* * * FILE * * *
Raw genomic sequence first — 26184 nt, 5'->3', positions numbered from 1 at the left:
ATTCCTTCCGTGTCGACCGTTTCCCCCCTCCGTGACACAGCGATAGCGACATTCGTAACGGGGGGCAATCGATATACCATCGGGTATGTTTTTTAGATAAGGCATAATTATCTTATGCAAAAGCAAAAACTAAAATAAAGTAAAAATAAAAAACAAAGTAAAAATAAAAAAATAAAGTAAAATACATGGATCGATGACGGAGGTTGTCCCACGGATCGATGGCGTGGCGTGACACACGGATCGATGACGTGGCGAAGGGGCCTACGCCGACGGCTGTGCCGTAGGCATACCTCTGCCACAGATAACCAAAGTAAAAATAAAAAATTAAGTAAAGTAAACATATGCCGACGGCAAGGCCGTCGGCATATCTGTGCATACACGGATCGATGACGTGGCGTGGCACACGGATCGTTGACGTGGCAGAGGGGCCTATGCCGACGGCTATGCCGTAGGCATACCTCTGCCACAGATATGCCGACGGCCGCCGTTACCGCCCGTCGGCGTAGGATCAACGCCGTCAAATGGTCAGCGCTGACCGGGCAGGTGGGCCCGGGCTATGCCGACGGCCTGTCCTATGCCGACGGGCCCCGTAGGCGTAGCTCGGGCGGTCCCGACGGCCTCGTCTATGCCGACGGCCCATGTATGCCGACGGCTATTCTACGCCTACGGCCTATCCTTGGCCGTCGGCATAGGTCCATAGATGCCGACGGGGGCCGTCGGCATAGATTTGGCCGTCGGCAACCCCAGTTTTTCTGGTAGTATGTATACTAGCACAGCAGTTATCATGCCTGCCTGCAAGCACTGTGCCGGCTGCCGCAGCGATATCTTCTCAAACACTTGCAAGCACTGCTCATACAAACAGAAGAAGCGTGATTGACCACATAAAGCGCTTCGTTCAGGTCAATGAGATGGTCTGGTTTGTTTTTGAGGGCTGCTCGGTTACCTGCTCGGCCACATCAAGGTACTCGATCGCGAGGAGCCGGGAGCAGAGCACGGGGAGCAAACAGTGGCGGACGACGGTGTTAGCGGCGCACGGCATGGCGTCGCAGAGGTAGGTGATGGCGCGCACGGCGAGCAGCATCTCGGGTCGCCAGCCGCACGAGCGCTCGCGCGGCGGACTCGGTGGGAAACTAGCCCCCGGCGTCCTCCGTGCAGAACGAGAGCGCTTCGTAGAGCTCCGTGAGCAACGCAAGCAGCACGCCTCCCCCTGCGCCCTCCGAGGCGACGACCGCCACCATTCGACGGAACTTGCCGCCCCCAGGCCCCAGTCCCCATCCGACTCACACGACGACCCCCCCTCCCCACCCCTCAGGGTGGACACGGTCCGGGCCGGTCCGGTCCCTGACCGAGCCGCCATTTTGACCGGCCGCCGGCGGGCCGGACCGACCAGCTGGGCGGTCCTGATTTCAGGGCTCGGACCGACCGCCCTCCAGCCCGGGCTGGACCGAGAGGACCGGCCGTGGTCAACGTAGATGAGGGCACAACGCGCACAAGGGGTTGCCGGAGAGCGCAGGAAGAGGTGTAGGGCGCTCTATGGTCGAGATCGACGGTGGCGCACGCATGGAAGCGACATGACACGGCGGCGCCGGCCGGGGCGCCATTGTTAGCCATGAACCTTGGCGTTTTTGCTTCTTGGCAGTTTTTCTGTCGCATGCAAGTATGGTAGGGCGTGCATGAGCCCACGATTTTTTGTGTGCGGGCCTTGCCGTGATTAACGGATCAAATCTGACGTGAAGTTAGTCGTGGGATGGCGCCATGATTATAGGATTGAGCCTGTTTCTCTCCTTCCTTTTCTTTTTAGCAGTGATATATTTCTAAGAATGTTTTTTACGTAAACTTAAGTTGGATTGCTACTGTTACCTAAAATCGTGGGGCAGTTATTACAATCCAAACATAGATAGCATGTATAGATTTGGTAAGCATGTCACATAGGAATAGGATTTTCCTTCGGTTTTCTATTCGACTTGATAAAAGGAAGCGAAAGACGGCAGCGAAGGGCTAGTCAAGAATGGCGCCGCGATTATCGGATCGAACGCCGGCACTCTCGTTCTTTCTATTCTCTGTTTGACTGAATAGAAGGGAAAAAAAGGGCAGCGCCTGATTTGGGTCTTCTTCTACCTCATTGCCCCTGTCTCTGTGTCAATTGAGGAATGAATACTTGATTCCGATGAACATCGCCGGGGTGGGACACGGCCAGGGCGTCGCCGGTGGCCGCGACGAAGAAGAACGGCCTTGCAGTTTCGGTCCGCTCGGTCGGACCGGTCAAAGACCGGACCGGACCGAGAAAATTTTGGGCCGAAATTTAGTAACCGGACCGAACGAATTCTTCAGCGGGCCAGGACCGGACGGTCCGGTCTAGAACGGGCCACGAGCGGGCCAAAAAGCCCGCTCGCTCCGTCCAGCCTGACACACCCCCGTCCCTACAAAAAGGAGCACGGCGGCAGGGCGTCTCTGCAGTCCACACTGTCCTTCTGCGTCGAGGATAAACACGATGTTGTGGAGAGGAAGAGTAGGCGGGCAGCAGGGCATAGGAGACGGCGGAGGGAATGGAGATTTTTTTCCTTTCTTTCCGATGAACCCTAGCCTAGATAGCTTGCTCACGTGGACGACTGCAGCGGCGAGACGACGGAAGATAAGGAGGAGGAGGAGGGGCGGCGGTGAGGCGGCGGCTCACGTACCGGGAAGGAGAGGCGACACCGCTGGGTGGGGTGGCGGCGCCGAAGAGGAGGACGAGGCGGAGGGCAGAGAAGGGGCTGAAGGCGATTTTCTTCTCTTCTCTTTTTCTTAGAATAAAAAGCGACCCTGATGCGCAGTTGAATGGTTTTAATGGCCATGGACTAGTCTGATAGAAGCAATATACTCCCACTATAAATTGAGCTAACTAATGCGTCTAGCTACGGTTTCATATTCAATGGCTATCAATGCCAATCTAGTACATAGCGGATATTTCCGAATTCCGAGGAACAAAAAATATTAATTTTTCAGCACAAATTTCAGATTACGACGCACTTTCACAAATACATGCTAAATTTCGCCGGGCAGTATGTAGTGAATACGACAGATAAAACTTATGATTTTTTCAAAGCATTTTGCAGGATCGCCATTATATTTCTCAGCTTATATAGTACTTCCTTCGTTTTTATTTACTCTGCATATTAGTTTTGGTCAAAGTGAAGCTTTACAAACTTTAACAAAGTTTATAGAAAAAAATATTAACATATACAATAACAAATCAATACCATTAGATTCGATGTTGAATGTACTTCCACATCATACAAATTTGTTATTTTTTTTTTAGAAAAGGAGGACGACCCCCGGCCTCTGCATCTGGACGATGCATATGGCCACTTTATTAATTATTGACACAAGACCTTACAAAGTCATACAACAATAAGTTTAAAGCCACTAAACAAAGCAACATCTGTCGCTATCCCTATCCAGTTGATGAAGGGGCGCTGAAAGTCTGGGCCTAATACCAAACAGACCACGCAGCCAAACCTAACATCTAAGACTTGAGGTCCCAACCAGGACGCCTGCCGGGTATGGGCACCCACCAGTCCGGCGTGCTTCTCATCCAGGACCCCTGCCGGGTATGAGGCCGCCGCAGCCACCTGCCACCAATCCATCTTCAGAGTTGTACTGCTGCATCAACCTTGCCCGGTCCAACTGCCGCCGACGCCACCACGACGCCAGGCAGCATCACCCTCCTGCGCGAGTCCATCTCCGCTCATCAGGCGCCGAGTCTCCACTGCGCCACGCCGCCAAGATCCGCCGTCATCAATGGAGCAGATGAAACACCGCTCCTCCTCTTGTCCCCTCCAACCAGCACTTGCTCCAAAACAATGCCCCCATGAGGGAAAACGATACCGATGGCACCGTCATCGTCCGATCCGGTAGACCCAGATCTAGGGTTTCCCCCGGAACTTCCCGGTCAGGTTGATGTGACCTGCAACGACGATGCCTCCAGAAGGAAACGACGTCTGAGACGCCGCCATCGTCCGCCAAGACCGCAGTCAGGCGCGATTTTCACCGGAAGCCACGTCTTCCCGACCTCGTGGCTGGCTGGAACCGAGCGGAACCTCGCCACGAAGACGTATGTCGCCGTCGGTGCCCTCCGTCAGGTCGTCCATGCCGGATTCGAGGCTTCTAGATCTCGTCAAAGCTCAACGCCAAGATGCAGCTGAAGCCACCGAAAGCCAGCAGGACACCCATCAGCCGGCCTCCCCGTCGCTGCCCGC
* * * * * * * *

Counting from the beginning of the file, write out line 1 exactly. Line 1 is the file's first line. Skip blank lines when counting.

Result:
Raw genomic sequence first — 26184 nt, 5'->3', positions numbered from 1 at the left: